You got to love the Post and Courier getting the exclusive interview from Thomas Ravenel just weeks before he reports to the "big house".
While I don't condone cocaine use and loath drug dealers and crackheads, I think the judicial system is broken. Sending Thomas Ravenel to prison makes about as much sense as sending Barry Bonds to the Hall of Fame.
But sending a first time drug offender to prison makes even less sense when you consider that the same system continually fails to protect us from repeat violent offenders who rape, murder and prey on our children and neighbors with guns and knives, people who really should be locked up without parole.
On a lighter note during the next ten months Thomas and his supporters can find valuable insight into prison life by reading "Who Moved My Soap" by Andy Borowitz
Andy's book subtitled "The CEO's Guide to Surving in Prison" is of course a parody of the best selling "Who Moved My Cheese" so here's a brief excerpt:
Chapter One: Put Your Hands in the Air and Step Away from the Desk
If you're a convicted CEO who's heading to prison for the first time, let me just say this: You should be totally stoked. A trip to the slammer could be the best career move you ever made, and after a few weeks behind bars, you'll be kicking yourself for not getting convicted sooner.
Surprised? I thought you might be. You've probably bought into the conventional wisdom that a prison sentence is some kind of "punishment," a fate to be avoided at all costs. Well, you won't see me slicing that brand of baloney. If you follow the simple advice in this book, you'll discover what successful CEO convicts everywhere already know: If time is money, then hard time is hard cash.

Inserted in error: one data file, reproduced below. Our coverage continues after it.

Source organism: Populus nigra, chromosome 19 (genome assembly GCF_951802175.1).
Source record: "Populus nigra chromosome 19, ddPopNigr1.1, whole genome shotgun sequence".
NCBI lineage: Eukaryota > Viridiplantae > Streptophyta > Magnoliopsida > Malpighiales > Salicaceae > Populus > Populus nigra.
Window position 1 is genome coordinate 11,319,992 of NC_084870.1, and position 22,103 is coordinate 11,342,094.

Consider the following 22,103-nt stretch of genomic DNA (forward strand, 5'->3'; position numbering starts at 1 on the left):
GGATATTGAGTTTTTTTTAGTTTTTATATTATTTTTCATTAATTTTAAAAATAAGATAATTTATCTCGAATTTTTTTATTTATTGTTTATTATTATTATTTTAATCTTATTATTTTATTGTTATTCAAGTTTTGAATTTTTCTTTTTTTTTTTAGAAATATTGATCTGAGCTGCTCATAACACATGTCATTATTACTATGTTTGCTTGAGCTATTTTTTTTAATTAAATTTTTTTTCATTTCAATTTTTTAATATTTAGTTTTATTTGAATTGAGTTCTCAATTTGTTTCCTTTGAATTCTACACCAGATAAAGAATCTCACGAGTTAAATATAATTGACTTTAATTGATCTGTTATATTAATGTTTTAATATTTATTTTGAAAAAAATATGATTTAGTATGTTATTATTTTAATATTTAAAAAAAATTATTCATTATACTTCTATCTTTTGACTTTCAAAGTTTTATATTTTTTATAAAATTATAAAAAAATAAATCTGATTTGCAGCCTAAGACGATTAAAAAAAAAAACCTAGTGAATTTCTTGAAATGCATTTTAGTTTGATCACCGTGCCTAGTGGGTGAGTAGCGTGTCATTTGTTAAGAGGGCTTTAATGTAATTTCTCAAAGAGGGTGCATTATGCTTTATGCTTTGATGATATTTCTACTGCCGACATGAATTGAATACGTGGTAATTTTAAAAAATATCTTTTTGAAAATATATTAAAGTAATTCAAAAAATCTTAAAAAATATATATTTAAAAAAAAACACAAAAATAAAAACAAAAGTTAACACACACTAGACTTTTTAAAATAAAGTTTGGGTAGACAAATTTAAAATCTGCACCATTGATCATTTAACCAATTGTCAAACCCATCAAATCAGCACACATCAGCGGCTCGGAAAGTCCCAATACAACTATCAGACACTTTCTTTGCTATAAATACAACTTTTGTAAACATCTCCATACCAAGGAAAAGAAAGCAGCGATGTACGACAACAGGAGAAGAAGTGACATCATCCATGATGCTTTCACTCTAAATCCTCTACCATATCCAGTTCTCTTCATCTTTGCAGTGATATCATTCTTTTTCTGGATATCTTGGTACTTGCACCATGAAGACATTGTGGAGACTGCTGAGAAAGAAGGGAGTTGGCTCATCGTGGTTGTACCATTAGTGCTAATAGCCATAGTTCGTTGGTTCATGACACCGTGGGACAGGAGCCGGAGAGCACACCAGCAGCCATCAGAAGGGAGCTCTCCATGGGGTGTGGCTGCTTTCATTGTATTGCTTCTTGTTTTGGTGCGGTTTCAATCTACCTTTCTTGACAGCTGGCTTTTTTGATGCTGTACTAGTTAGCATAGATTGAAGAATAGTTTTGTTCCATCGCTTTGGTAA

Thanks to the rising tide of corporate scandals, former CEOs are pouring into America's penitentiaries in record numbers, the biggest migration of white-collar criminals into the penal system since the fall of the Nixon administration.
Within the next five years, one out of four CEOs in the United States will be convicted and sent to jail, while another one out of four will flee the country in a single-engine plane with gold coins and priceless diamonds sewn into his underpants. Still another one out of four will plea-bargain his way into performing community service, such as teaching inner city youths and the elderly how to destroy incriminating documents and create fictitious off-the-books partnerships.
But that still leaves a whole lot of CEOs heading up the river — good news for you, because you'll be far from alone. Once you're in prison, if you look to your right, and then to your left, your chances of recognizing someone from your business school class will be better than 50%, and even better than that if you went to Harvard.
Andy's his chapter dealing with prison slang is a riot, the "Prison Food: Don't Pick Up the Check" Chapter begins with a comparison between prison mess halls and five-star restaurants and includes reviews various prisons, Zagat-style.
This is followed by chapters entitled "Seven Habits of Highly Effective Prisoners", a chapter dealing with "Prison Cell Feng Shui" which includes such commonsense but often-overlooked suggestions as "arrange your bunk so that you face the bars, not away from them". The endless humor makes this book a summer must read while enjoying the Edisto, IOP and Folly beaches. Something Thomas won't be doing this summer.
The ten months will come and go for Thomas Ravenel and he'll be all the rage when he exits prison a changed man and hits the King Street bar scene once again.
Maybe he'll convert to Islam or form a youth basketball league, walk down to the market holding a bible and preach how he learned to "make the time serve you instead of you serving the time" to quote Paris Hilton.
But I really think we would all have been better served had he just been sentenced to pickup trash along the Arthur Ravenel, Jr. bridge for the next ten months.